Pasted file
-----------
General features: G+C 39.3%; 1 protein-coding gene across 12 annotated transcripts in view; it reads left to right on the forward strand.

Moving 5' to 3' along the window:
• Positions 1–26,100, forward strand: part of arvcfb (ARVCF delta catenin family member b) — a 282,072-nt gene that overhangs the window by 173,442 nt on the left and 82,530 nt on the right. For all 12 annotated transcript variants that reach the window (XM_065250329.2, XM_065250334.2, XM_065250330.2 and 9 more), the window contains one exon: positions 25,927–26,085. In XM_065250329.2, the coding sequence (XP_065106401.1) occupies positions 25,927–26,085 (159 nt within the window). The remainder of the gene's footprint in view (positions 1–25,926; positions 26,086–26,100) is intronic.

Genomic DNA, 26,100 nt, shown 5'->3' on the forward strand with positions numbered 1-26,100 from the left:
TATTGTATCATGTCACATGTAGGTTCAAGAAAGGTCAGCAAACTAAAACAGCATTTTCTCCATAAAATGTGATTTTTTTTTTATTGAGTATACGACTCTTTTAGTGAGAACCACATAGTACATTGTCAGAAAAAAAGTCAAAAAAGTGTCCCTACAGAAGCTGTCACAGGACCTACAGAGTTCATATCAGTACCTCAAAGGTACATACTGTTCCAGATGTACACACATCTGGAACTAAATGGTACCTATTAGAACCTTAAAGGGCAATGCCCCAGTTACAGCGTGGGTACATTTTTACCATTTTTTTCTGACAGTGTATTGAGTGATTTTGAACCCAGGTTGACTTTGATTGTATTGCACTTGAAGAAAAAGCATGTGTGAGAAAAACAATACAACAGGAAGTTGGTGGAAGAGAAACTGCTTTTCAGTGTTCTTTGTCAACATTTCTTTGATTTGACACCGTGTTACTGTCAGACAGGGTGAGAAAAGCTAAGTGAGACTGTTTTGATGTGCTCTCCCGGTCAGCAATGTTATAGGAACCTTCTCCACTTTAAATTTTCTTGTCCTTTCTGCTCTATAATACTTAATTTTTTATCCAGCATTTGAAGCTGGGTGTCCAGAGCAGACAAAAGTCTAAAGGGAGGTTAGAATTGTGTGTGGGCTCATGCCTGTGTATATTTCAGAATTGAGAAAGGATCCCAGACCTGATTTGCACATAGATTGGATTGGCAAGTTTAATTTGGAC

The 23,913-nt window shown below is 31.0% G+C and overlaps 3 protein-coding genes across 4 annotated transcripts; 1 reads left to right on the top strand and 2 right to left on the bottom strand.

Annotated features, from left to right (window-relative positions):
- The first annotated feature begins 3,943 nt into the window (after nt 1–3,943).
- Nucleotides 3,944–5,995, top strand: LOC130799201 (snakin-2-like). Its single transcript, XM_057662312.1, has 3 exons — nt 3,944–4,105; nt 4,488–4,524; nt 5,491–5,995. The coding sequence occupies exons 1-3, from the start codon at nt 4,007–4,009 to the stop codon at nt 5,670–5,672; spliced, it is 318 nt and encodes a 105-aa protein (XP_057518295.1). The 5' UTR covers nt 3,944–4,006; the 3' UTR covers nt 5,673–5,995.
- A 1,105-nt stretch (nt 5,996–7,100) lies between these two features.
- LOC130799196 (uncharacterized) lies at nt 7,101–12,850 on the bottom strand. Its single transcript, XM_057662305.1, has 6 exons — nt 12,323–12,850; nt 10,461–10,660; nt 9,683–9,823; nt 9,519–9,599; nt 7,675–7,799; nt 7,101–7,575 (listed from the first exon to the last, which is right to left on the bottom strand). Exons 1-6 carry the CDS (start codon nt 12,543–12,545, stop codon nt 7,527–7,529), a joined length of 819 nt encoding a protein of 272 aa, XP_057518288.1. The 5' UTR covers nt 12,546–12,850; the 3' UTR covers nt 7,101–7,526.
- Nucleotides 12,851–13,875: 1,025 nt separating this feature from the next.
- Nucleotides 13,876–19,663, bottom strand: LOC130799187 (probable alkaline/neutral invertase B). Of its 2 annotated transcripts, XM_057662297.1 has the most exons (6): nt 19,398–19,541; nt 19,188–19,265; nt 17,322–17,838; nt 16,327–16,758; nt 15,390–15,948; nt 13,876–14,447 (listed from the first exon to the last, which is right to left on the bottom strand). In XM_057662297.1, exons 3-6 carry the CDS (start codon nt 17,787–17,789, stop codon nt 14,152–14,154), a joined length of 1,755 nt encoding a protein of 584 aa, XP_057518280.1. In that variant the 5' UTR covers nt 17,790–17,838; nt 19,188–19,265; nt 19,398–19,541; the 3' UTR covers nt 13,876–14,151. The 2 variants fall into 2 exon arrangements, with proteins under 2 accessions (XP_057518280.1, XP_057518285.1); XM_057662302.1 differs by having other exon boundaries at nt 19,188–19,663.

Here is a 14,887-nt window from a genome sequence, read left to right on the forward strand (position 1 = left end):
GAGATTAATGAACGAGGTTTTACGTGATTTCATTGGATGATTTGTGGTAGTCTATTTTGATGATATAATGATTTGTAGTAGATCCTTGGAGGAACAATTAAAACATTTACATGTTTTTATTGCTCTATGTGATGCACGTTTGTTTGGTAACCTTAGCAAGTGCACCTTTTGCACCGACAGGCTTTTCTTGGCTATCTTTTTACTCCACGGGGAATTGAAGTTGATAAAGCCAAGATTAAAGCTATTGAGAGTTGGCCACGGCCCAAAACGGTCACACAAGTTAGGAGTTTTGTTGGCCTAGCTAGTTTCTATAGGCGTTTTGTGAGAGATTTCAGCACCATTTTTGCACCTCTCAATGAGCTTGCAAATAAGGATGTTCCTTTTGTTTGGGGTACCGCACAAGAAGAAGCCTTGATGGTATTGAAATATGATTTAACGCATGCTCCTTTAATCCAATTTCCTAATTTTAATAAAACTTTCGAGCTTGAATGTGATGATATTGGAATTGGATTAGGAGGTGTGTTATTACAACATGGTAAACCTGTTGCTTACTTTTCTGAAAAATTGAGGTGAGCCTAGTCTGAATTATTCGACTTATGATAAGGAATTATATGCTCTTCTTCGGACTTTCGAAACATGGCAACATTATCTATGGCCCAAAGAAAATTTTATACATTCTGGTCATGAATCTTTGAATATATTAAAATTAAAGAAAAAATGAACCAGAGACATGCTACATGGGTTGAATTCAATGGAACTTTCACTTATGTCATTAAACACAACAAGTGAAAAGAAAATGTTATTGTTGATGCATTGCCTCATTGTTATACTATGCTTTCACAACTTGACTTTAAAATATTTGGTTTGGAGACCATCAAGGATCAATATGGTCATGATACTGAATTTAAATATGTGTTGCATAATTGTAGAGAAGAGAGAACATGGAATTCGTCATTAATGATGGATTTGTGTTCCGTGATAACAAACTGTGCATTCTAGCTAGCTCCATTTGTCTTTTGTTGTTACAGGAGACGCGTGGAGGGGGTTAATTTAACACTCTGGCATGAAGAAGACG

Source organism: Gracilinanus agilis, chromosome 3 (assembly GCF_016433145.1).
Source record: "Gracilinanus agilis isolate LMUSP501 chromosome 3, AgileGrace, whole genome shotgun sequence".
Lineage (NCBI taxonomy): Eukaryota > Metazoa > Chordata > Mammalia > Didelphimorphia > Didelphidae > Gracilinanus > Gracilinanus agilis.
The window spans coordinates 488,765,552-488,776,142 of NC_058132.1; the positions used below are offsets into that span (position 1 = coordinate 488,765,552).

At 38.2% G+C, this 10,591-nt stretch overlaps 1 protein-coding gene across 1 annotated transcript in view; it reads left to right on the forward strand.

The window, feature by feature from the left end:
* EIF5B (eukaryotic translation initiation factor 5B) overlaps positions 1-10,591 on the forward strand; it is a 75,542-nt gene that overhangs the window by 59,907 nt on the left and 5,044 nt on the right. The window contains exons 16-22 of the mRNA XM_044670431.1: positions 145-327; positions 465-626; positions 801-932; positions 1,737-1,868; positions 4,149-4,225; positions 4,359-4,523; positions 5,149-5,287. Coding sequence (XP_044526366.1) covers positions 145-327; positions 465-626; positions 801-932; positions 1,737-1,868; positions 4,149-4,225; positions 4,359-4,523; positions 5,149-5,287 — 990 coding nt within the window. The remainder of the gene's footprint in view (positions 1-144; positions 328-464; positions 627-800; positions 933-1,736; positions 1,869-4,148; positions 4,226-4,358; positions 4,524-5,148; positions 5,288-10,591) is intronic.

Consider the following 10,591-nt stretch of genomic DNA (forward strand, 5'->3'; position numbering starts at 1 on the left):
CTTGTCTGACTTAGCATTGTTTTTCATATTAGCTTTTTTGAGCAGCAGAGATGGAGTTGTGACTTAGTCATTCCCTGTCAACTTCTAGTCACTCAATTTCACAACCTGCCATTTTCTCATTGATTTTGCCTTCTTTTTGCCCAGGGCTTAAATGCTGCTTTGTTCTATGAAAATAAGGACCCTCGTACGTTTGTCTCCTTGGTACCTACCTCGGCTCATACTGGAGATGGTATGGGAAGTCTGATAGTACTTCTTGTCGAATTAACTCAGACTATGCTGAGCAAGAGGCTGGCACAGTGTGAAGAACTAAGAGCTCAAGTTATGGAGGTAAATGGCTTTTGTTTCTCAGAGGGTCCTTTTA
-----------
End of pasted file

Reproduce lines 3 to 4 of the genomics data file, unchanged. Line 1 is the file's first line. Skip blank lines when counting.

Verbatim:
• Positions 1–26,100, forward strand: part of arvcfb (ARVCF delta catenin family member b) — a 282,072-nt gene that overhangs the window by 173,442 nt on the left and 82,530 nt on the right. For all 12 annotated transcript variants that reach the window (XM_065250329.2, XM_065250334.2, XM_065250330.2 and 9 more), the window contains one exon: positions 25,927–26,085. In XM_065250329.2, the coding sequence (XP_065106401.1) occupies positions 25,927–26,085 (159 nt within the window). The remainder of the gene's footprint in view (positions 1–25,926; positions 26,086–26,100) is intronic.

Genomic DNA, 26,100 nt, shown 5'->3' on the forward strand with positions numbered 1-26,100 from the left: